Despite the recent advances in biomedical preventive strategies, young adults—especially adolescent girls— continue to be disproportionately at risk of acquiring HIV. To avert this trend, it is critical that access to HIV preventive strategies, such as pre-exposure prophylaxis (PrEP) and postexposure prophylaxis be expanded, especially in sub-Saharan Africa, where young adults are known to engage in risky sexual practices. This study examined awareness levels and use of pre-exposure prophylaxis (PrEP) and postexposure prophylaxis (PEP) among Nigerian university students.
A cross-sectional survey was conducted among 800 students selected using stratified random sampling at 2 Nigerian universities. Descriptive and inferential statistics were used for data analysis on 784 complete responses.
The levels of awareness of PrEP and PEP were 18.9% and 25.4%, respectively. Ever tested for human immunodeficiency virus [HIV] (AOR: 1.58; 95% CI: 1.04–2.42) and knowledge of partner's HIV status (AOR: 1.87; 95% CI: 1.25–2.79) were the significant determinants of awareness to PrEP. In contrast, only ever tested for HIV (AOR: 1.50; 95% CI: 1.02–2.19), knowledge of partner's HIV status (AOR: 1.55; 95% CI: 1.07–2.24), ever used condoms (AOR: 1.65; 95% CI: 1.04–2.62), and nude exchanges (AOR: 1.62; 95% CI: 1.13–2.31) were independent determinants of awareness of PEP. Only a few students had seen (5.6%) or used (1.5%) any prophylaxes.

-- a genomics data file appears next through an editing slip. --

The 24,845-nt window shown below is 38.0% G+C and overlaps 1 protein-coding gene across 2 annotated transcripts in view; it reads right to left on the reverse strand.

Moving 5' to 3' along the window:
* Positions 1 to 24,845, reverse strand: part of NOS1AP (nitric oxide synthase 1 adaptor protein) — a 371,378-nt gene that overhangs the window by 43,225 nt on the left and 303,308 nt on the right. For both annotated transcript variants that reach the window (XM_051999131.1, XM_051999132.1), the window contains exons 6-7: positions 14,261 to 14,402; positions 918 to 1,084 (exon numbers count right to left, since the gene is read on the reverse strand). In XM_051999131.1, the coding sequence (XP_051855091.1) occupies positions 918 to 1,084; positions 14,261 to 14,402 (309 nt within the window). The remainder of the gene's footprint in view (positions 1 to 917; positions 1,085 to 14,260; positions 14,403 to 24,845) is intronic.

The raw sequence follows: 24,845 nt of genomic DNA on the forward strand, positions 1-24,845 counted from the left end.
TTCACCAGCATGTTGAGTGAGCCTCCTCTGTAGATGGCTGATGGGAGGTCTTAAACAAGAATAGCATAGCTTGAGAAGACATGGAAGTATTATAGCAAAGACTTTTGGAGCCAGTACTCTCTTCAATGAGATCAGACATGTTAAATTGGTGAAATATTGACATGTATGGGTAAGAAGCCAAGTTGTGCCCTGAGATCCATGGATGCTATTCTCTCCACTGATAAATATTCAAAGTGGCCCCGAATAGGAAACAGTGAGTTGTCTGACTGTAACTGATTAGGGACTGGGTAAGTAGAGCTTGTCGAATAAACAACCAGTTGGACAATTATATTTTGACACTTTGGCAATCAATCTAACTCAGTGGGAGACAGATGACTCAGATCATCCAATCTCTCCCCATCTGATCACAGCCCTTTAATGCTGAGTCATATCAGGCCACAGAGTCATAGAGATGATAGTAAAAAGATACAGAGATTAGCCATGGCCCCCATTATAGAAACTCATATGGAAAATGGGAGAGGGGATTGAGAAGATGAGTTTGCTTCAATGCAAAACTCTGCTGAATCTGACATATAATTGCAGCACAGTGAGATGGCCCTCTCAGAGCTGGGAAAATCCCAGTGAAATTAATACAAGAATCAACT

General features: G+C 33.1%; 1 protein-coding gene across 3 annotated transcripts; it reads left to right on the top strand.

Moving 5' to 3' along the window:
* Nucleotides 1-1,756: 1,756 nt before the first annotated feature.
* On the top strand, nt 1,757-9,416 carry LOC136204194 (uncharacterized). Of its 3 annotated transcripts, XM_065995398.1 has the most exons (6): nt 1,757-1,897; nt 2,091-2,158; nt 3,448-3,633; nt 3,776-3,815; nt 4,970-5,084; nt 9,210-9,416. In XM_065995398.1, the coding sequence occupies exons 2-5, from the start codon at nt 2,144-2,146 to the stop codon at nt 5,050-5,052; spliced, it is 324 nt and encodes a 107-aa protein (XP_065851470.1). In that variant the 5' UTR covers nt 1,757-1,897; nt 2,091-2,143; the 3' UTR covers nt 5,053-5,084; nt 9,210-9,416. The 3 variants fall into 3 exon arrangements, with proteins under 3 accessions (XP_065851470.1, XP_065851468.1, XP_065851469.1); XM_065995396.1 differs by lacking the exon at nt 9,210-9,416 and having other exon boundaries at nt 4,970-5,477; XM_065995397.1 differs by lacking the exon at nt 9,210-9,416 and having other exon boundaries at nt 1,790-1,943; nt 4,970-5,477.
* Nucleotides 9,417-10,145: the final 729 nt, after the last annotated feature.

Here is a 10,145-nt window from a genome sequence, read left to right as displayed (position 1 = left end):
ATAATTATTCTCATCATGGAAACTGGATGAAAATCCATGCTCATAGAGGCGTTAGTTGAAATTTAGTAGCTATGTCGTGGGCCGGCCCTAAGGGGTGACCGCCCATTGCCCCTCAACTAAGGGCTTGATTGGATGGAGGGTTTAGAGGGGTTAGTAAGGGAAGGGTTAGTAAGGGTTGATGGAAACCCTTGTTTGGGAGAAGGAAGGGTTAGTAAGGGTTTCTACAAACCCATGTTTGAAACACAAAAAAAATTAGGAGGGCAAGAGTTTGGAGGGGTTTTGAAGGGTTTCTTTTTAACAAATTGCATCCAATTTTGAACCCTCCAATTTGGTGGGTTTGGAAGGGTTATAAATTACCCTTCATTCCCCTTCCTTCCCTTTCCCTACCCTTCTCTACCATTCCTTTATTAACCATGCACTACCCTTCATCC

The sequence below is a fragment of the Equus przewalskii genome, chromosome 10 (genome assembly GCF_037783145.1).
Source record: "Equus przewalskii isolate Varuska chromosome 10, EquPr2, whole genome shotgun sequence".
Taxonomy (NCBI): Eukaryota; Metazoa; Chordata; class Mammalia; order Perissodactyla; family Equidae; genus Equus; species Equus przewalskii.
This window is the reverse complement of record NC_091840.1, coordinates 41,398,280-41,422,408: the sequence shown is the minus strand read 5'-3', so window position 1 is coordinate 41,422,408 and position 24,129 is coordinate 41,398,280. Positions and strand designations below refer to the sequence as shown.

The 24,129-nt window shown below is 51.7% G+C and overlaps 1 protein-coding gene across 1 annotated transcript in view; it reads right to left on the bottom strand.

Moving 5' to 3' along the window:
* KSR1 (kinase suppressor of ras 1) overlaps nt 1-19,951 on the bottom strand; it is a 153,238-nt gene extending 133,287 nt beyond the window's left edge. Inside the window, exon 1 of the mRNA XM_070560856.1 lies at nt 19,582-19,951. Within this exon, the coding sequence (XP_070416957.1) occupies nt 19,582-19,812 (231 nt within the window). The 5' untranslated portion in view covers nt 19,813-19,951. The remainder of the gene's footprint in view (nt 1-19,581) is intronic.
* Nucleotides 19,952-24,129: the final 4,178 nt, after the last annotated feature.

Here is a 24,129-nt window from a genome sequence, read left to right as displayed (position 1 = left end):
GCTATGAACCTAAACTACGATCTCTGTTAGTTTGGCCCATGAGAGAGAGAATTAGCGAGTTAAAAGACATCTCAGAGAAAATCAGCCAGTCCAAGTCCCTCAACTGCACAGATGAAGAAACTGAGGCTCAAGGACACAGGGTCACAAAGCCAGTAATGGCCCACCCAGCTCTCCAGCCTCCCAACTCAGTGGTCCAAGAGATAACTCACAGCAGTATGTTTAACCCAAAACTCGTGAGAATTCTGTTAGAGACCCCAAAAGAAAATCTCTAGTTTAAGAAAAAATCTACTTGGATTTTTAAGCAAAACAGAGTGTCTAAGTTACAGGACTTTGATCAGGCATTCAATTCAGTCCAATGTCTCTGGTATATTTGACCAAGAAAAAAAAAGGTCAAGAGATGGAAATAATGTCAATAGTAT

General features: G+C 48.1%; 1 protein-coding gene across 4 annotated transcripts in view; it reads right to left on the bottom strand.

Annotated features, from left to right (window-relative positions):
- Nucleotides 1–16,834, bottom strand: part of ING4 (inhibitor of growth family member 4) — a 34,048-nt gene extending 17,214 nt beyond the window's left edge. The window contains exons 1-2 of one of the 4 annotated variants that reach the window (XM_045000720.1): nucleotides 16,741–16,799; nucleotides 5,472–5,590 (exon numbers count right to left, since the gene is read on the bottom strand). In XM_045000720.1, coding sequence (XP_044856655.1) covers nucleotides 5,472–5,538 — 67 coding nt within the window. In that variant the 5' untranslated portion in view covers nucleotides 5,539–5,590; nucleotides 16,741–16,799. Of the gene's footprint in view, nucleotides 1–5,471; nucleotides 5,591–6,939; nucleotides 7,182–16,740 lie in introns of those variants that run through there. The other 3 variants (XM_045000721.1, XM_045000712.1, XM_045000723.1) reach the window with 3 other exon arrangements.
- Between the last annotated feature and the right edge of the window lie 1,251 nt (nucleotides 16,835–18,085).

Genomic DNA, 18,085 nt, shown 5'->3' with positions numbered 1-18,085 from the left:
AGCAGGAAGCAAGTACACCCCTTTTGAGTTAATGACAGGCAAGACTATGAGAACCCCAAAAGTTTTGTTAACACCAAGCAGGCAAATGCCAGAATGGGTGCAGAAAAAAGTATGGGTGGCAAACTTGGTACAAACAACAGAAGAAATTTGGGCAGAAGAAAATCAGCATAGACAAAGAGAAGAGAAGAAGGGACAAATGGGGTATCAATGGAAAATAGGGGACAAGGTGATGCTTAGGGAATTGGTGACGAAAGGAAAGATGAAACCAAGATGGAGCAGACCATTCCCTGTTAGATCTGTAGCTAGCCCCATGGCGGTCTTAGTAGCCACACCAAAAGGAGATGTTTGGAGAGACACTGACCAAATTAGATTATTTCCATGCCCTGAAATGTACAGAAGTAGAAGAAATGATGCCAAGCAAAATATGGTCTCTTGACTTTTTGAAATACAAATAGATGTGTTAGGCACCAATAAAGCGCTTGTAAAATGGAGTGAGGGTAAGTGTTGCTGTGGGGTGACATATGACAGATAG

The study findings indicate a low level of awareness and use of PrEP and PEP. To ensure no one is left behind in the goal of elimination of new HIV infections, intervention to expand access to these preventive strategies is needed in the study settings.